STATUS: In progress with opposition; Litigation
OPPOSITION: Sierra Club; other utilities; industry and consumer groups
BACKGROUND: Christian County Generation, LLC, submitted an application for a permit to construct the Taylorville Energy Center (TEC), a 602 mega-watt electric power plant. The plant would use Integrated Gasification Combined Cycle (IGCC) technology to burn Illinois Basin coal. The developer estimates construction costs at $3.5 billion; the Illinois Commerce Commission estimate is $3 – 4.2 billion.
The Illinois EPA issued an Air Construction Permit in June 2007. The Illinois Sierra Club appealed the permit to the U.S. EPA Environmental Appeals Board, arguing that the state did not require pollution controls on the plant's global warming emissions. In January 2008, the Board rejected the Sierra Club's appeal of the air permit
In November 2008, Illinois State Senate passed SB 1987, enabling the development of coal gasification with carbon capture and storage projects in Illinois, including the Taylorville Energy Center. Governor Blagojevich signed SB 1987 into law in January 2009. To qualify as a clean coal facility under the new legislation, a plant must capture at least 50 percent of its total CO2 emissions, as well as limit regulated pollutants, including sulfur dioxide, nitrogen oxides, carbon monoxide, particulates and mercury, to levels that are no higher than those of natural gas-fired plants.
On July 13, 2009, TEC was selected by the U.S. Department of Energy (DOE) to proceed into the term sheet negotiation phase under the DOE Loan Guarantee Program. The amount of the guarantee will be up to $2.579 billion, depending on the final project costs and capital structure. In July 2010, the project was awarded a $417 million government tax credit, which the company said was the largest such grant for a single project and a significant step toward final approval. The money comes from federal stimulus funds approved in 2009, and was awarded by the Department of Energy and the Treasury Department. Therefore, total federal support for the project is now $3 billion. Notably, the DOE certified that the Taylorville project could capture at least 65 percent of its carbon dioxide emissions, more than the company had planned.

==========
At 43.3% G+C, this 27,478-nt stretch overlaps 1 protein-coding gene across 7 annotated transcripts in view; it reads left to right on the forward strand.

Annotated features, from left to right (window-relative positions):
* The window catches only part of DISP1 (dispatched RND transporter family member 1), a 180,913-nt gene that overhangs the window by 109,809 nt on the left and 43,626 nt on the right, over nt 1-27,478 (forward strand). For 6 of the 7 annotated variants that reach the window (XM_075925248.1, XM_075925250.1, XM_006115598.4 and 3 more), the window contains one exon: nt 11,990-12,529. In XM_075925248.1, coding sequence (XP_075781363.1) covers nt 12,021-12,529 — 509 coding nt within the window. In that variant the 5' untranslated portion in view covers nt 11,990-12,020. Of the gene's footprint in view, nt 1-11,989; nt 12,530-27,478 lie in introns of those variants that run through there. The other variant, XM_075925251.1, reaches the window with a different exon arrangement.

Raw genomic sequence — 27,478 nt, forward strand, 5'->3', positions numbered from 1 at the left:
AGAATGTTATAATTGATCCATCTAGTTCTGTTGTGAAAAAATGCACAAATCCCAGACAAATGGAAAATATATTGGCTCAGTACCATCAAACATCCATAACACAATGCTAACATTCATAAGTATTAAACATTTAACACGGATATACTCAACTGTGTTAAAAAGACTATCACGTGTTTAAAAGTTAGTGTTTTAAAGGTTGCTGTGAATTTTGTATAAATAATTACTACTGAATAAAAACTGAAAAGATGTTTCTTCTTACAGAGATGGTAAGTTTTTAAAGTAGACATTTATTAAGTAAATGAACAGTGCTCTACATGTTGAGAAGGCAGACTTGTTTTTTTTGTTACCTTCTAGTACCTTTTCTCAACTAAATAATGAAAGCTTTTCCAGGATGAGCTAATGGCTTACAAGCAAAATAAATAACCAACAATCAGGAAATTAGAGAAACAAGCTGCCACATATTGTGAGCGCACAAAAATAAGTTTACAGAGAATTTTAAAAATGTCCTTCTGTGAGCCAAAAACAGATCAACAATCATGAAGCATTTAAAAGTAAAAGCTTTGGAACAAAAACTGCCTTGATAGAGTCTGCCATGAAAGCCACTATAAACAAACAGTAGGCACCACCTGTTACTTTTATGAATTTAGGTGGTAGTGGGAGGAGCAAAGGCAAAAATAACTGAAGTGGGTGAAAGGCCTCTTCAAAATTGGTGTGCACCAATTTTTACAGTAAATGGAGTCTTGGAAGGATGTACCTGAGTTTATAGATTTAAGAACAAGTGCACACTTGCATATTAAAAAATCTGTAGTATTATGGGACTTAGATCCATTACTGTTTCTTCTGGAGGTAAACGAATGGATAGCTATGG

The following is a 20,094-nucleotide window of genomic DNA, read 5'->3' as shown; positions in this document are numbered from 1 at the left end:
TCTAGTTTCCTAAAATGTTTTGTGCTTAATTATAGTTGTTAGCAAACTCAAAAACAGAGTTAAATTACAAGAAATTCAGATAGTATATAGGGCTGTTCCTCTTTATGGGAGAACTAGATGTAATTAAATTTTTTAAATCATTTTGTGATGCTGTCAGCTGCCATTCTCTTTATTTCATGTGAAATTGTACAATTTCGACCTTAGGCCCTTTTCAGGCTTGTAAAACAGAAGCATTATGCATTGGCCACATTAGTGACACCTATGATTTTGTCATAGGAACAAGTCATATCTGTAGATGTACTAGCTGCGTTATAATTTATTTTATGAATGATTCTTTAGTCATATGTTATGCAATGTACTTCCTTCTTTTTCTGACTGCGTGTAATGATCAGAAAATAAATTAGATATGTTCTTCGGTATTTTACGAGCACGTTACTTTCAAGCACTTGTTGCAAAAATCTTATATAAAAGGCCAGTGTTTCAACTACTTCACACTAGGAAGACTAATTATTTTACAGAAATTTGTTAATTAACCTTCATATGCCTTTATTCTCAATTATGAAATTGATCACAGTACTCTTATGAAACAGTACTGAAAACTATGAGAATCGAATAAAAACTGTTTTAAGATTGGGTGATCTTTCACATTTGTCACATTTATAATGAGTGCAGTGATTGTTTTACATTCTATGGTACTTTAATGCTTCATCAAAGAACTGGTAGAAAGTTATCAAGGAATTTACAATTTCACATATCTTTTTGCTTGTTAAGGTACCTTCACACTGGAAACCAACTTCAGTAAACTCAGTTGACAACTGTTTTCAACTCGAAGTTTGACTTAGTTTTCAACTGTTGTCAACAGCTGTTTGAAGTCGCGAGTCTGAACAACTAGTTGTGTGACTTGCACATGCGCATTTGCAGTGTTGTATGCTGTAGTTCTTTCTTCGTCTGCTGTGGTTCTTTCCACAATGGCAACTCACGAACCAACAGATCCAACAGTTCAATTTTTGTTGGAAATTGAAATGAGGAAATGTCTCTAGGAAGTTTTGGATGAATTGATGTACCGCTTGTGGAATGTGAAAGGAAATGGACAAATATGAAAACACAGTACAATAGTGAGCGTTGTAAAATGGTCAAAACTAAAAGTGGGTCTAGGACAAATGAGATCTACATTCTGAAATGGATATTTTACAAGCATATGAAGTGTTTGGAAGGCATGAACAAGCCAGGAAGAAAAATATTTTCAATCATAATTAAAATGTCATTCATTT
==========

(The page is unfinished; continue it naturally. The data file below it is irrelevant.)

On September 1, 2010, the Illinois Commerce Commission issued its report on TEC. It concluded: (1) The cost associated with electricity generated by the TEC is substantially higher than that which is associated with other types of generation facilities – the TEC‘s expected base case electricity cost of $212.73 per MWh (or over 21 cents per kWh) would cost significantly more than wind ($88.80 to $121.97), nuclear ($101.45 to $128.03), traditional coal ($141.08 to $153.03), or combined cycle combustion turbine ($154.05 to $160.78) facilities. (2) The rate impacts on residential and small business customers will likely approach or meet the full statutory cap, meaning that rate increases due to TEC would be disproportionately borne by other electrical power suppliers and their largely commercial and industrial customer base. (3) It is unclear if the plant could be commercially operable by 2016 is uncertain due to missing elements and details from the proposed construction schedule, and the fact that construction is contingent on whether and when the Illinois General Assembly passes authorizing legislation. If commencement of construction is delayed beyond August 2011, then TEC might not commence commercial operation before 2016.
The ICC concluded: “After careful review of the FCR, the Commission concludes that the TEC facility features high costs to ratepayers with uncertain future benefits, and uncertainties that potentially add to already-significant costs.”
A vote on this project by the Illinois General Assembly is anticipated in the coming legislative session. Opposition is primarily from other utilities, industry, and consumer groups concerned about the cost of power from TEC.
LAST UPDATED: November 15, 2010